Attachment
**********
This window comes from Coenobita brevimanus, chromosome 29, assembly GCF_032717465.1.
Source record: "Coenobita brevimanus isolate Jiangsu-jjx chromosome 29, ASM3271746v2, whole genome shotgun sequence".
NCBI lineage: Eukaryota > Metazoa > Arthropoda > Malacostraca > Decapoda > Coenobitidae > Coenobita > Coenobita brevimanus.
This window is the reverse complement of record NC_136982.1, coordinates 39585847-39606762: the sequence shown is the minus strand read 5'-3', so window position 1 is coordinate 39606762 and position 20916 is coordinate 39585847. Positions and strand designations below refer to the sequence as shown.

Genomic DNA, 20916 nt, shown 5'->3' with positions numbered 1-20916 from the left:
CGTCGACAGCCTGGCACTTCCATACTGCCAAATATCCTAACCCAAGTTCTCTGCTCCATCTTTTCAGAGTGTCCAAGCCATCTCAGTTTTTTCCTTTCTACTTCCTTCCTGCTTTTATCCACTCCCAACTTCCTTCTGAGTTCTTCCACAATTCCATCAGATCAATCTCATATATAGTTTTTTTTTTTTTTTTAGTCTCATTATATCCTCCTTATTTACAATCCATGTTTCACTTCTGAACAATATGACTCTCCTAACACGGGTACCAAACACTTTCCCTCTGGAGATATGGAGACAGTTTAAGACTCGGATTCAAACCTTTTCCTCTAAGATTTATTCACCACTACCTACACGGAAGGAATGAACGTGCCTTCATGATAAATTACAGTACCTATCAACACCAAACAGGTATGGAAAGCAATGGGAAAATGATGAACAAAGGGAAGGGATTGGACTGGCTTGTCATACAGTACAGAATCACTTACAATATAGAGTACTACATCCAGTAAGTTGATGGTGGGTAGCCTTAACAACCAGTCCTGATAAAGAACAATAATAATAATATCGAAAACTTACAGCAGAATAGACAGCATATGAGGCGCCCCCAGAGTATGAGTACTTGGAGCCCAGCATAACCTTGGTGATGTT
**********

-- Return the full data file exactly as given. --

This window comes from Coenobita brevimanus, chromosome 29, assembly GCF_032717465.1.
Source record: "Coenobita brevimanus isolate Jiangsu-jjx chromosome 29, ASM3271746v2, whole genome shotgun sequence".
NCBI lineage: Eukaryota > Metazoa > Arthropoda > Malacostraca > Decapoda > Coenobitidae > Coenobita > Coenobita brevimanus.
This window is the reverse complement of record NC_136982.1, coordinates 39585847-39606762: the sequence shown is the minus strand read 5'-3', so window position 1 is coordinate 39606762 and position 20916 is coordinate 39585847. Positions and strand designations below refer to the sequence as shown.

Genomic DNA, 20916 nt, shown 5'->3' with positions numbered 1-20916 from the left:
CGTCGACAGCCTGGCACTTCCATACTGCCAAATATCCTAACCCAAGTTCTCTGCTCCATCTTTTCAGAGTGTCCAAGCCATCTCAGTTTTTTCCTTTCTACTTCCTTCCTGCTTTTATCCACTCCCAACTTCCTTCTGAGTTCTTCCACAATTCCATCAGATCAATCTCATATATAGTTTTTTTTTTTTTTTTAGTCTCATTATATCCTCCTTATTTACAATCCATGTTTCACTTCTGAACAATATGACTCTCCTAACACGGGTACCAAACACTTTCCCTCTGGAGATATGGAGACAGTTTAAGACTCGGATTCAAACCTTTTCCTCTAAGATTTATTCACCACTACCTACACGGAAGGAATGAACGTGCCTTCATGATAAATTACAGTACCTATCAACACCAAACAGGTATGGAAAGCAATGGGAAAATGATGAACAAAGGGAAGGGATTGGACTGGCTTGTCATACAGTACAGAATCACTTACAATATAGAGTACTACATCCAGTAAGTTGATGGTGGGTAGCCTTAACAACCAGTCCTGATAAAGAACAATAATAATAATATCGAAAACTTACAGCAGAATAGACAGCATATGAGGCGCCCCCAGAGTATGAGTACTTGGAGCCCAGCATAACCTTGGTGATGTT